Nussknacker und Mausekönig

the eponymous fairy tale by E.T.A. Hoffmann

By In Ballet 1 hour 50 min

Anyone who thinks of Piotr Tchaikovsky's ballet music for The Nutcracker will immediately hear the magical sound of the celesta that accompanies the famous dance of the sugar plum fairy, and will think of a splendidly decorated Christmas room, dancing snowflakes and the waltz of the flowers. Because of Tchaikovsky's imaginative music, the Nutcracker is one of the most popular works of the ballet repertoire. Behind the catchy melodies is the story of the girl Marie, who – under the spell of Christmas present-giving – works herself up into an eerie, feverish dream during which toy figures and sweets come to life and a victorious wooden nutcracker emerges as Marie's Prince Charming in the end.

The plot of The Nutcracker is based on a novella by E.T.A. Hoffmann, one of the most famous writers of German Romanticism. Hoffmann's masterful fairytale virtuously jumps back and forth from a dream to reality and interlaces many narrative levels. In its adaptation as a ballet libretto by Alexandre Dumas and , it lost much of its dark romantic fantasy. The second act of the ballet, for example, consists only of a divertissement that has almost no plot, featuring a colorful sequence of dances and stage effects.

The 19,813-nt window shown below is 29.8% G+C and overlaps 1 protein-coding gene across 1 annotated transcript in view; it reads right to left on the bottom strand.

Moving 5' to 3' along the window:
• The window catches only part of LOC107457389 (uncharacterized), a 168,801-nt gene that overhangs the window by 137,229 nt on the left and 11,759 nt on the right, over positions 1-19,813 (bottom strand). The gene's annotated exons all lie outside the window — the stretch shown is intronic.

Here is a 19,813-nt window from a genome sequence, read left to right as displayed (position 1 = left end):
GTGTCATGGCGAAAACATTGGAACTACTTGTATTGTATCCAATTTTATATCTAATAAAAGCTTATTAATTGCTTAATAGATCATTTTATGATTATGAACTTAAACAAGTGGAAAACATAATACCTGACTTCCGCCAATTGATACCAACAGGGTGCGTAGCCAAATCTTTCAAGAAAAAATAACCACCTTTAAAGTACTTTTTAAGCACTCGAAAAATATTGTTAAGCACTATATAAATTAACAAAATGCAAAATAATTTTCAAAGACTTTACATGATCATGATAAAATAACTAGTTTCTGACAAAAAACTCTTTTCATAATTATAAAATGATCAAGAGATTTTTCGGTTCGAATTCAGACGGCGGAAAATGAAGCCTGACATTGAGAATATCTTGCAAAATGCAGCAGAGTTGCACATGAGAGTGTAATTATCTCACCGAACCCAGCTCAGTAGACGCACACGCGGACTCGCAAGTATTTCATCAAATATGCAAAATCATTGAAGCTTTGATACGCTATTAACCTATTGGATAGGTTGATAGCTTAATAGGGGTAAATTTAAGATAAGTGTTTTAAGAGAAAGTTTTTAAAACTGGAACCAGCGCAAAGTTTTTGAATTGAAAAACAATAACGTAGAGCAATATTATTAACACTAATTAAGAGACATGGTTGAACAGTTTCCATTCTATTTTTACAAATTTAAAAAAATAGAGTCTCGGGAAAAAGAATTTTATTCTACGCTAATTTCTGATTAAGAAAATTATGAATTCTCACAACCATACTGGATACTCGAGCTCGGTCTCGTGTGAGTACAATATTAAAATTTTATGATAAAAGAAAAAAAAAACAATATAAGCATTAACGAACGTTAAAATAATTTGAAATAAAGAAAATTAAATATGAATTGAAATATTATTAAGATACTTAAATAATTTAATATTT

The German choreographer attempts to distance himself from the Dumas/Petipas version and puts the literary origin at the heart of his ballet. Christian Spuck is more interested in the fantastical nature of the original than in the delightful Christmas fairytale. Therefore, he brings back the fairytale of the princess Pirlipat, who turns into a nut monster, to the storyline as it was told as a back story to The Nutcracker in E.T.A.

In Rufus Didwiszus' stage setting, the workshop of the godfather Drosselmeier turns into an old revue-theater, where the characters of the ballet come to life. Spucks' choreography plays with the richness of characters in E.T.A. Hoffmann's narrative cosmos, the absurdity and overwrought humor that inhabit them. But he also looks down into the dark abyss of Romanticism.

New version of the scenario by Claus Spahn
Music by Pjotr Tschaikowski (1840-1893)